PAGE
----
Inventory and workflow management systems

Justin M. Streiner streiner at cluebyfour.org
Mon May 20 15:37:51 UTC 2013


On Mon, 20 May 2013, Christopher Morrow wrote:

>> I haven't looked lately to see what's out there, but I'd imagine there *has*
>> to be something.
>
> I bet this is a market/cost thing... there are ~100 people who want
> this? it's going to take a few million in SWE resources to build, and
> probably recovery of that expense is going to be difficult :(

True, and would explain why the systems I've seen tend to be very 
expensive.

I have taken a look at netdot from UOregon, and it looks like it has lots 
of nice features and an active development community.  The main thing 
there is I need to really sit down and see how painful modifying the 
default DB schema will be to capture some of the fiber plant data I need, 
and preventing that all from getting blown away by the next cycle of 
software upgrades.  Tying it into some other back-end systems we already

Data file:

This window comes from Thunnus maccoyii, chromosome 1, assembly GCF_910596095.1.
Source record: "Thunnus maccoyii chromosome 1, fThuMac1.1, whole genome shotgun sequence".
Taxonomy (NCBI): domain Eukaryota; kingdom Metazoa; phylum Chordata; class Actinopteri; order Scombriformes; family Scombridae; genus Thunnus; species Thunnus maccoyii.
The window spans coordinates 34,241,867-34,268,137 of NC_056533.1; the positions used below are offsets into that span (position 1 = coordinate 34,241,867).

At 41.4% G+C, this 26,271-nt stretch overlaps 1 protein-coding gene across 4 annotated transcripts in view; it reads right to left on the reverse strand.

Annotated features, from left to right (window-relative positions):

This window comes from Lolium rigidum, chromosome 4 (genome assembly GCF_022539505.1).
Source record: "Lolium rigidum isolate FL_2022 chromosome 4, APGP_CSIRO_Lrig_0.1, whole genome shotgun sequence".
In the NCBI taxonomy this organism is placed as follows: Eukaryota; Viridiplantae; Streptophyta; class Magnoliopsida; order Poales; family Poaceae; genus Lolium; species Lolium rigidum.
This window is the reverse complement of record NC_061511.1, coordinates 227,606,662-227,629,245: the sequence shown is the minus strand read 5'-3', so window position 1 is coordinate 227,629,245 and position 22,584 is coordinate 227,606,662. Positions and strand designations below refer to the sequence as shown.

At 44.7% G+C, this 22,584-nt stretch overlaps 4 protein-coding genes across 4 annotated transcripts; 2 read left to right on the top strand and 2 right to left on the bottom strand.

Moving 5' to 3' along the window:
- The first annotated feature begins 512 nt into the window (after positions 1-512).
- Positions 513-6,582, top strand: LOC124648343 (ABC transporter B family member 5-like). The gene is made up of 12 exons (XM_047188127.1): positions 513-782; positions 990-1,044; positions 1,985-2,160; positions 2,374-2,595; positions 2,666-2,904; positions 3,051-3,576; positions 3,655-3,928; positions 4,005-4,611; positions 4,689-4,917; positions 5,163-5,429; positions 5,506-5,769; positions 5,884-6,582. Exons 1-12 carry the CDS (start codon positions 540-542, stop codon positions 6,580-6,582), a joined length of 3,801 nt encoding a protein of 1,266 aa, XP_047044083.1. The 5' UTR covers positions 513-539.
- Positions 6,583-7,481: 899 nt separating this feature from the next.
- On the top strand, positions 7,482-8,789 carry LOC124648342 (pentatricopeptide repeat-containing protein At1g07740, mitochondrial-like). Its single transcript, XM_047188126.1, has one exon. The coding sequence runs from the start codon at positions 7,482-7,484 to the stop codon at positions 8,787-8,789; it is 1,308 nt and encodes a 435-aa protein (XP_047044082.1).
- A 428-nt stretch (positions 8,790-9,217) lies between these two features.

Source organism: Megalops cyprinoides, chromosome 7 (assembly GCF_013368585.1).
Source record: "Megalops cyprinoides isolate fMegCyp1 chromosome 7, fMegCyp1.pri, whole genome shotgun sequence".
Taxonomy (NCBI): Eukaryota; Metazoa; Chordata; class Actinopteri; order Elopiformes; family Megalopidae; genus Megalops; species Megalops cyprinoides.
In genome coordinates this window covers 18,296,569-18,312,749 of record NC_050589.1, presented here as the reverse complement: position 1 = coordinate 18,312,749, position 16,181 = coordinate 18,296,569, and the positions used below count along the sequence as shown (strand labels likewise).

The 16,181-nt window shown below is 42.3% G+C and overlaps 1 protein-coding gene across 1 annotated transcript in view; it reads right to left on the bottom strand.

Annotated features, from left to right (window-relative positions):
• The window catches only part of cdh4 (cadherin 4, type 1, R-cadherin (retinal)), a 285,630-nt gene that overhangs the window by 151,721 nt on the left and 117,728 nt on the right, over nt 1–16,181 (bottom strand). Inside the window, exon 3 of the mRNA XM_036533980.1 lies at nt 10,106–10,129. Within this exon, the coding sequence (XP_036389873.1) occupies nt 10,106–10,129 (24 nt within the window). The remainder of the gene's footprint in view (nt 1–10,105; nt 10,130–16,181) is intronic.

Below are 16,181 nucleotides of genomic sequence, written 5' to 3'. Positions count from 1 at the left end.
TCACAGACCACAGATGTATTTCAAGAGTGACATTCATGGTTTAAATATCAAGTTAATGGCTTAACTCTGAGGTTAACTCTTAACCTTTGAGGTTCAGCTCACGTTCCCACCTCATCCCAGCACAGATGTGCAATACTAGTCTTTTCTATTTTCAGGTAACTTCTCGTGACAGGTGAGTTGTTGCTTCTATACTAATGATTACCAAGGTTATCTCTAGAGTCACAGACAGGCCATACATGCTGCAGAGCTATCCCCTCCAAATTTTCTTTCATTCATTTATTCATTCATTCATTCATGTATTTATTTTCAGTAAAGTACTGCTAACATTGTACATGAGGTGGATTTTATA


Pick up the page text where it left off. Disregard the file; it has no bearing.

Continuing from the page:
have is another challenge that I really haven't had time to dig into yet.

>> I can understand why many telcos ended up building their own systems,
>> because many of them use(d) different or home-grown
>> provisioning/billing/plant management/trouble ticketing systems, and
>> different back-end systems in general, making a one-size-fits-all solution
>> tough to do.
>
> this MOSTLY gets to the ins/outs formats, right? 'billing system at
> $TELCO requires CSV output' (or something) and telco folk don't always
> like to think about 'standards'.

That, and there can belots of general compatibility issues.  Something 
like:

The provisioning system is running on an old VAX mainframe, and $PROGRAM 
expects CSV with CR-LF, rather than just CR, but the billing system is 
built on a DB2 database on an IBM mainframe and doesn't know how to 
output the data in an acceptable format.  A lot of it is probably 
centered around software engineering/DBA tasks, often requiring people 
with lots of institutional/legacy knowledge to get the appropriate pieces 
talking together correctly.  In some cases, those people are no longer 
around, and consultants with the right skills (and often a pretty hefty 
hourly rate) need to be brought in.

I would imagine that's why some of the telcos that went on acquision 
binges during the dot-com boom (coughcoughworldcom ;) ) never fully 
integrated the back-end systems of those acquired telcos into their own, 
even though it does/did make like more painful for their customers and 
their own ops people.  Example: "Oh wait... that's an MFS circuit.  I 
need to get into a different system to look at that..."

jms



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